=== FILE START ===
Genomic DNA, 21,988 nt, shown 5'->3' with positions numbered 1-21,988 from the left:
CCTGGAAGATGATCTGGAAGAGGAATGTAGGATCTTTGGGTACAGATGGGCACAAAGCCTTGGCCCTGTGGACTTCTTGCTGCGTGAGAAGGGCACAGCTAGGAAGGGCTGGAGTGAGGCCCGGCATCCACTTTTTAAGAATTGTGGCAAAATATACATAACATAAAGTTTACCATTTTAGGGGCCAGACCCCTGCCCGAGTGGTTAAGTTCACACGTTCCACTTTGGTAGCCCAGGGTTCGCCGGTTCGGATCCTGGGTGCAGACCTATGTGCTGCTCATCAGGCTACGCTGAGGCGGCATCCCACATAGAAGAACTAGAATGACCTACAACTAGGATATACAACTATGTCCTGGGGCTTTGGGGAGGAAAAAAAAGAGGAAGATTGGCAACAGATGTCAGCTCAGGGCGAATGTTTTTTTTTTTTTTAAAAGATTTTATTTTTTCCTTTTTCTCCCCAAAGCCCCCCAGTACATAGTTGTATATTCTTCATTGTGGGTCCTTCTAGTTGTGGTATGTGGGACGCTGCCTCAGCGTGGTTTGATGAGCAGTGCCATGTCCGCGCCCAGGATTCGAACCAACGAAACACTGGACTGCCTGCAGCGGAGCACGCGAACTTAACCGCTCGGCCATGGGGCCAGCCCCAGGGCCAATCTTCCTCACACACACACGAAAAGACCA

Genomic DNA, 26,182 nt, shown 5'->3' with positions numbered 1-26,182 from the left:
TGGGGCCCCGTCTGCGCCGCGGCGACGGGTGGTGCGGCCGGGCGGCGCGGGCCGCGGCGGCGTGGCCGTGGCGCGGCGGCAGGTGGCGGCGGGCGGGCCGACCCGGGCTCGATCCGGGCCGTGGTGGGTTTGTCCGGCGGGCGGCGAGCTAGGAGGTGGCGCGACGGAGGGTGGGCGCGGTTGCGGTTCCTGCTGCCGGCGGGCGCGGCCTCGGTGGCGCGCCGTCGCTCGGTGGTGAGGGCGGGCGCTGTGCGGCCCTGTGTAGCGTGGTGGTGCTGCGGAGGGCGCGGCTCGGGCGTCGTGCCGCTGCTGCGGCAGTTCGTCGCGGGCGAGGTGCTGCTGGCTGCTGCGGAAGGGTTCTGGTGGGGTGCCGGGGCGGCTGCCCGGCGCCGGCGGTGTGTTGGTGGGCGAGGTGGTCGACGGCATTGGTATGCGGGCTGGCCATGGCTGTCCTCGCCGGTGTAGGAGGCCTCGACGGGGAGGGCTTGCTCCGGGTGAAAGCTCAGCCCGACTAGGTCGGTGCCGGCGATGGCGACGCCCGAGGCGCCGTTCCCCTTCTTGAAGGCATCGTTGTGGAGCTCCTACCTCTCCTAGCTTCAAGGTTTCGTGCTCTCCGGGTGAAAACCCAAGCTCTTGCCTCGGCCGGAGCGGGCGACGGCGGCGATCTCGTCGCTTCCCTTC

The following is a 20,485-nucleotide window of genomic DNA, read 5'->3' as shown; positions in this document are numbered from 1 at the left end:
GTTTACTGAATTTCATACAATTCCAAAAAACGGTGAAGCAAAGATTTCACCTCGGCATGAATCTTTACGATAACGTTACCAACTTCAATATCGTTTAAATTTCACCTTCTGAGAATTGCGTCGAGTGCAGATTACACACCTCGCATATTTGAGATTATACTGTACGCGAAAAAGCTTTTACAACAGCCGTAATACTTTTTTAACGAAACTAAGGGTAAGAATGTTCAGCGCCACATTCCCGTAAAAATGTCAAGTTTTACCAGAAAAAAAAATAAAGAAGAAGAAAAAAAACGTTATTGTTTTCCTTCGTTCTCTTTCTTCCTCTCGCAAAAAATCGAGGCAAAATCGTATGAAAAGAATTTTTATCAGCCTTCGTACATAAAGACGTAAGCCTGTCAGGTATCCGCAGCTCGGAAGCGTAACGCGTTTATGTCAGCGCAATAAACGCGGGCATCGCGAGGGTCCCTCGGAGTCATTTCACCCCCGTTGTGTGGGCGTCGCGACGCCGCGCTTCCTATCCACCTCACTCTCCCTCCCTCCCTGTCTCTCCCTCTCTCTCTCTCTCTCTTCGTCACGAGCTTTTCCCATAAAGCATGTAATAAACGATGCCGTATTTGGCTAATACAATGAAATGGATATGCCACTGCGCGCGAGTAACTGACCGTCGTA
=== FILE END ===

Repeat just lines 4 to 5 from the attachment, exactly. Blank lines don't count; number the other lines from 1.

TGGGGCCCCGTCTGCGCCGCGGCGACGGGTGGTGCGGCCGGGCGGCGCGGGCCGCGGCGGCGTGGCCGTGGCGCGGCGGCAGGTGGCGGCGGGCGGGCCGACCCGGGCTCGATCCGGGCCGTGGTGGGTTTGTCCGGCGGGCGGCGAGCTAGGAGGTGGCGCGACGGAGGGTGGGCGCGGTTGCGGTTCCTGCTGCCGGCGGGCGCGGCCTCGGTGGCGCGCCGTCGCTCGGTGGTGAGGGCGGGCGCTGTGCGGCCCTGTGTAGCGTGGTGGTGCTGCGGAGGGCGCGGCTCGGGCGTCGTGCCGCTGCTGCGGCAGTTCGTCGCGGGCGAGGTGCTGCTGGCTGCTGCGGAAGGGTTCTGGTGGGGTGCCGGGGCGGCTGCCCGGCGCCGGCGGTGTGTTGGTGGGCGAGGTGGTCGACGGCATTGGTATGCGGGCTGGCCATGGCTGTCCTCGCCGGTGTAGGAGGCCTCGACGGGGAGGGCTTGCTCCGGGTGAAAGCTCAGCCCGACTAGGTCGGTGCCGGCGATGGCGACGCCCGAGGCGCCGTTCCCCTTCTTGAAGGCATCGTTGTGGAGCTCCTACCTCTCCTAGCTTCAAGGTTTCGTGCTCTCCGGGTGAAAACCCAAGCTCTTGCCTCGGCCGGAGCGGGCGACGGCGGCGATCTCGTCGCTTCCCTTC

The following is a 20,485-nucleotide window of genomic DNA, read 5'->3' as shown; positions in this document are numbered from 1 at the left end: